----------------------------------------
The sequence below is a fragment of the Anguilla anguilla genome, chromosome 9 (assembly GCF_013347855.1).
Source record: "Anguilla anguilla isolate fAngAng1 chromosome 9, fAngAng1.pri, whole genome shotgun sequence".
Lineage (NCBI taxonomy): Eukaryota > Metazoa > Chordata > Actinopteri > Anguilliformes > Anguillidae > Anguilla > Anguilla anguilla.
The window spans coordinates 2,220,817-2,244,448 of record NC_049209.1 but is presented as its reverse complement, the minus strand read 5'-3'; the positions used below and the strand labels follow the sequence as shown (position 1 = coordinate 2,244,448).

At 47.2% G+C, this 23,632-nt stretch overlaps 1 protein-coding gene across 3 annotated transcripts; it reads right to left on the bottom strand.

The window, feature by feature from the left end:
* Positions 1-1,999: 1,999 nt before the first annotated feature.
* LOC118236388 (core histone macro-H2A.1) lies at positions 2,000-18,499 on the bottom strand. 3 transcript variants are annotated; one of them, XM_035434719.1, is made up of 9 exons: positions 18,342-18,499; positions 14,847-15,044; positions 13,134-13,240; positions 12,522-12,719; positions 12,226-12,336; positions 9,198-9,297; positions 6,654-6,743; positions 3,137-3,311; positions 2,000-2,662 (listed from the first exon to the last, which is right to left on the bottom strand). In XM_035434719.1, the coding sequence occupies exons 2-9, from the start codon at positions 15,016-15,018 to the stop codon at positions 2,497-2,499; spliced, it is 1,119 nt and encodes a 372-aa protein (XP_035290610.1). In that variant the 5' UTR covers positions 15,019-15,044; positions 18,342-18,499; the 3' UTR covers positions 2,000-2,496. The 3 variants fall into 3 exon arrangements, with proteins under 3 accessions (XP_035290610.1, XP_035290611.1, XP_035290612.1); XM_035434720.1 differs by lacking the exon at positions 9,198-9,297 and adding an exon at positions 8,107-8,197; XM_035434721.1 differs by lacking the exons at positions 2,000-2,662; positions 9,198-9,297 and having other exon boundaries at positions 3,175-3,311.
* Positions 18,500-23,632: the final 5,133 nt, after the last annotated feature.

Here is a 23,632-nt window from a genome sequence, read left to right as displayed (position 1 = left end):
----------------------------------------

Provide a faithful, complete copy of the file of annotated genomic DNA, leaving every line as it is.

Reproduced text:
The sequence below is a fragment of the Anguilla anguilla genome, chromosome 9 (assembly GCF_013347855.1).
Source record: "Anguilla anguilla isolate fAngAng1 chromosome 9, fAngAng1.pri, whole genome shotgun sequence".
Lineage (NCBI taxonomy): Eukaryota > Metazoa > Chordata > Actinopteri > Anguilliformes > Anguillidae > Anguilla > Anguilla anguilla.
The window spans coordinates 2,220,817-2,244,448 of record NC_049209.1 but is presented as its reverse complement, the minus strand read 5'-3'; the positions used below and the strand labels follow the sequence as shown (position 1 = coordinate 2,244,448).

At 47.2% G+C, this 23,632-nt stretch overlaps 1 protein-coding gene across 3 annotated transcripts; it reads right to left on the bottom strand.

The window, feature by feature from the left end:
* Positions 1-1,999: 1,999 nt before the first annotated feature.
* LOC118236388 (core histone macro-H2A.1) lies at positions 2,000-18,499 on the bottom strand. 3 transcript variants are annotated; one of them, XM_035434719.1, is made up of 9 exons: positions 18,342-18,499; positions 14,847-15,044; positions 13,134-13,240; positions 12,522-12,719; positions 12,226-12,336; positions 9,198-9,297; positions 6,654-6,743; positions 3,137-3,311; positions 2,000-2,662 (listed from the first exon to the last, which is right to left on the bottom strand). In XM_035434719.1, the coding sequence occupies exons 2-9, from the start codon at positions 15,016-15,018 to the stop codon at positions 2,497-2,499; spliced, it is 1,119 nt and encodes a 372-aa protein (XP_035290610.1). In that variant the 5' UTR covers positions 15,019-15,044; positions 18,342-18,499; the 3' UTR covers positions 2,000-2,496. The 3 variants fall into 3 exon arrangements, with proteins under 3 accessions (XP_035290610.1, XP_035290611.1, XP_035290612.1); XM_035434720.1 differs by lacking the exon at positions 9,198-9,297 and adding an exon at positions 8,107-8,197; XM_035434721.1 differs by lacking the exons at positions 2,000-2,662; positions 9,198-9,297 and having other exon boundaries at positions 3,175-3,311.
* Positions 18,500-23,632: the final 5,133 nt, after the last annotated feature.

Here is a 23,632-nt window from a genome sequence, read left to right as displayed (position 1 = left end):